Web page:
- The DR Congo’s 10,000 metric tonne cathode precursor factory would cost US$39 million to develop
- A similar plant in the United States would be three times more expensive.
- An equivalent factory in China and Poland would cost an estimated US$112 and US$65 million.
he Democratic Republic of the Congo (DRC) is a favourable destination for the manufacturing of sustainable battery materials used in high-nickel batteries.
DRC’s significant cobalt deposits and hydroelectric electricity can make it a low-cost and low-emissions manufacturer of cathode precursor materials for lithium-ion batteries.
The country’s 10,000 metric tonne cathode precursor factory would cost US$39 million to develop, according to new research by BloombergNEF (BNEF). Compared to a similar plant in the United States, this is three times less expensive. It is anticipated that an equivalent factory in China and Poland would cost an estimated US$112 and US$65 million.
Precursor material produced in the Democratic Republic of Congo (DRC) could be cost-competitive with material produced in China and Poland but with a lower environmental imprint.
If cathode precursor materials (the intermediate material between raw and finished cathode material) were produced in the DRC, Poland would handle the production of cathode materials and cells, and Germany would handle the final pack assembly, emissions associated with battery production could be reduced by 30% compared to the current supply chain that runs through China.
A comparison of capital cost to build a 10,000 metric–ton battery precursor plant
The DRC’s proximity to cathode raw materials and its reliance on hydroelectric power plants give it an edge in this production.
Kwasi Ampofo, the lead author of the report and BNEF’s head of metals and mining said the DRC’s cost competitiveness comes from its comparatively cheap land access and low EPC, or engineering, procurement, construction, cost compared to the US, Poland, and China.”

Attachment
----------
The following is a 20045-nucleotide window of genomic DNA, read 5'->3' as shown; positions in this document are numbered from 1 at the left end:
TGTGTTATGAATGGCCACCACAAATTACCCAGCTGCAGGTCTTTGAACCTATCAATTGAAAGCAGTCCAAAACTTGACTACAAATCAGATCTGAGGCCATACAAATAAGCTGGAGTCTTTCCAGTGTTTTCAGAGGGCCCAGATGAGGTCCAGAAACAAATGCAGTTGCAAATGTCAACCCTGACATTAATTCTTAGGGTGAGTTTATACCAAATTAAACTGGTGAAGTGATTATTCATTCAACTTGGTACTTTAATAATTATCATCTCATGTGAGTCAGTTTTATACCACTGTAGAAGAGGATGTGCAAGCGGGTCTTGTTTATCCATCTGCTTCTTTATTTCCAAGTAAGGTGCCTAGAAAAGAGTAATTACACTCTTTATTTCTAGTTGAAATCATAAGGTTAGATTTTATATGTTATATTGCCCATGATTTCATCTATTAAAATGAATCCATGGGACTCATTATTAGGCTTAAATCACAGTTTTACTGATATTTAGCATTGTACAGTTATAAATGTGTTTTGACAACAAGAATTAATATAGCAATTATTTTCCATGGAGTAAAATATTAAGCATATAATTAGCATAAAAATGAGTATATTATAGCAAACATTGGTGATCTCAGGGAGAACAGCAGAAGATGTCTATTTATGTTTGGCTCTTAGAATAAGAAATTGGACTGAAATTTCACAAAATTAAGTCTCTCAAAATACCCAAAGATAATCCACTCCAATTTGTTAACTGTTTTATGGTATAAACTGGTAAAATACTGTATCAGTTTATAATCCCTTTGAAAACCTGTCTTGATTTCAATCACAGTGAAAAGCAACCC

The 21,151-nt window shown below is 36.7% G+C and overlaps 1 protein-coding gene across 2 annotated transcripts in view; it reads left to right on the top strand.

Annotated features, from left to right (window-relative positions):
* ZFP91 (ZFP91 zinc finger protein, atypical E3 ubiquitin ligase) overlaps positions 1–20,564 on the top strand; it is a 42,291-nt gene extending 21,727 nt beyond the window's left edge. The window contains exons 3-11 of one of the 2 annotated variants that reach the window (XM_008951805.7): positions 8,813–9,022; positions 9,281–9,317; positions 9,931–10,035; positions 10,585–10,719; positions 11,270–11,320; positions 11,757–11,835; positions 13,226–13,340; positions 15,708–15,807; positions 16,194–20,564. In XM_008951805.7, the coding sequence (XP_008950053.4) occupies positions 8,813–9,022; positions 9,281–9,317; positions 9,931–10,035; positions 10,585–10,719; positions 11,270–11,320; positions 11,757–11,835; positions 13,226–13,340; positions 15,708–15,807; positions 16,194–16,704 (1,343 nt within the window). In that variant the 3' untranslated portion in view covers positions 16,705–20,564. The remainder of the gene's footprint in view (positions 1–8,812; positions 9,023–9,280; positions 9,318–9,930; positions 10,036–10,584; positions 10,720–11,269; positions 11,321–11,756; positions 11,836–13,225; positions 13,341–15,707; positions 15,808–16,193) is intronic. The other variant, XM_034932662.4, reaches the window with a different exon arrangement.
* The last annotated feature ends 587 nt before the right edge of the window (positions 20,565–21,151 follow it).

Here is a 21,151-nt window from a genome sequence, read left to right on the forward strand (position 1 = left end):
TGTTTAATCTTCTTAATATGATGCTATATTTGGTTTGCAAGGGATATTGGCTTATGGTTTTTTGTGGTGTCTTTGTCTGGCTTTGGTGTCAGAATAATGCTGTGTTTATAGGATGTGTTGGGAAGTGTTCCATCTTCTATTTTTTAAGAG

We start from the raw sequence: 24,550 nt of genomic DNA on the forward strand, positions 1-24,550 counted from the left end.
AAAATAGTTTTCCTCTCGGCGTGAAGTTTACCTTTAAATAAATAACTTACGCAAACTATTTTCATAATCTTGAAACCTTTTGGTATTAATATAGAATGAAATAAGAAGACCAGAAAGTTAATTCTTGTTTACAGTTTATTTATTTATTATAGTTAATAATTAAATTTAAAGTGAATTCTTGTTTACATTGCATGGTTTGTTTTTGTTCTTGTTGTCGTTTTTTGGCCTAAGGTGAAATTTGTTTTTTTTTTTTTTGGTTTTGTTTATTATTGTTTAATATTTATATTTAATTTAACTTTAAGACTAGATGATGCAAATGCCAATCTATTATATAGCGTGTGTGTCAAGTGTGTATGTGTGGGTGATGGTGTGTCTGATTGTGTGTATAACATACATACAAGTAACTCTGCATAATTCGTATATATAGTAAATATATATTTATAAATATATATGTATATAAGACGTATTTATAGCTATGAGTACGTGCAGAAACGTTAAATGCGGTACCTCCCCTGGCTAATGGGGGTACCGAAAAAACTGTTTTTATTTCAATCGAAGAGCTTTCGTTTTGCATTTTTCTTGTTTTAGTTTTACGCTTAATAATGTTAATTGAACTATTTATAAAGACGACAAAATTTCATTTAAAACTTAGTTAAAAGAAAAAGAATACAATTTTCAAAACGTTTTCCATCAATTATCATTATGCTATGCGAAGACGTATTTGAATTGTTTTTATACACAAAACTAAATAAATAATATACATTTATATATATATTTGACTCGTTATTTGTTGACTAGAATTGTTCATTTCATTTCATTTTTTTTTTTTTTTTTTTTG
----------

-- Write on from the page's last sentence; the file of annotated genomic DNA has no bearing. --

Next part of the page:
Battery precursors for European cell makers currently come mostly from China. However, in most cases, the raw materials for batteries are sourced from Africa and refined in China before being transported to the European Union.
A reduction of the transport route and use of hydroelectric power in the DRC’s grid and accessibility to raw materials should help European automakers reduce their emissions. In research released this week, the electric car market has a potential of US$7 trillion from now until 2030, and an additional US$46 trillion between now and 2050.
The Bloomberg BNF report, “The Cost of Producing Battery Precursors in the DRC,” was unveiled during the DRC-Africa Business Forum in DRC on November 25. The forum ends tomorrow.
DRC produces 70 per cent of the world’s cobalt yet just 3 per cent of the battery and electric car value chain is accounted for by the country.
The African Continental Free Trade Area (AfCFTA) creates the world’s largest free trade area by covering 54 African Union countries. To develop a global electric car manufacturing base in Africa, the continent’s enormous natural resources, expanding demand for vehicles and rapid urbanization may be harnessed.
To produce lithium-ion batteries, the DRC needs other upstream mineral inputs such as manganese from South Africa and Madagascar, copper and graphite from Mozambique and Tanzania, phosphate and lithium from Morocco. The AfCFTA makes it easier for the DRC to receive these minerals from the other African countries.
There are some prominent leaders in electric-vehicle and cell manufacturing now, but the sheer magnitude of development projected in the coming decades means that there is inherent uncertainty as to which firms and nations will come to dominate this new value chain in the future.
As more of the lithium-ion battery supply chain moves to Africa, the continent’s natural resources could play a significant role.